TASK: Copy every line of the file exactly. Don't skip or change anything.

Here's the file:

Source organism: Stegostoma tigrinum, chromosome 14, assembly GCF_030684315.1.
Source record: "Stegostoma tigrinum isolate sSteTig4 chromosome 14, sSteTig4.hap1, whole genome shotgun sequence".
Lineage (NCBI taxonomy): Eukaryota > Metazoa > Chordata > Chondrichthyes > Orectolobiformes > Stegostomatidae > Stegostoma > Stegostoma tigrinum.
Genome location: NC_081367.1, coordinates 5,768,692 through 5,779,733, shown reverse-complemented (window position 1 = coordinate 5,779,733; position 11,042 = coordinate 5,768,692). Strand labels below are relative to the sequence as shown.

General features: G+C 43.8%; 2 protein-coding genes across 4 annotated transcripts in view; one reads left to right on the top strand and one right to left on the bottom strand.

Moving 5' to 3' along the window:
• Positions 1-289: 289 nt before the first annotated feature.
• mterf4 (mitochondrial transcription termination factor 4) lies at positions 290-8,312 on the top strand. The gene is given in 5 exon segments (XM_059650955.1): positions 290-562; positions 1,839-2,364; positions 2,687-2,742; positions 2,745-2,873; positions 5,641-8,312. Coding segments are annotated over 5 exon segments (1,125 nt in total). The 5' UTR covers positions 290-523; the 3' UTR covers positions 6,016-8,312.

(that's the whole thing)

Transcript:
Source organism: Stegostoma tigrinum, chromosome 14, assembly GCF_030684315.1.
Source record: "Stegostoma tigrinum isolate sSteTig4 chromosome 14, sSteTig4.hap1, whole genome shotgun sequence".
Lineage (NCBI taxonomy): Eukaryota > Metazoa > Chordata > Chondrichthyes > Orectolobiformes > Stegostomatidae > Stegostoma > Stegostoma tigrinum.
Genome location: NC_081367.1, coordinates 5,768,692 through 5,779,733, shown reverse-complemented (window position 1 = coordinate 5,779,733; position 11,042 = coordinate 5,768,692). Strand labels below are relative to the sequence as shown.

General features: G+C 43.8%; 2 protein-coding genes across 4 annotated transcripts in view; one reads left to right on the top strand and one right to left on the bottom strand.

Moving 5' to 3' along the window:
• Positions 1-289: 289 nt before the first annotated feature.
• mterf4 (mitochondrial transcription termination factor 4) lies at positions 290-8,312 on the top strand. The gene is given in 5 exon segments (XM_059650955.1): positions 290-562; positions 1,839-2,364; positions 2,687-2,742; positions 2,745-2,873; positions 5,641-8,312. Coding segments are annotated over 5 exon segments (1,125 nt in total). The 5' UTR covers positions 290-523; the 3' UTR covers positions 6,016-8,312.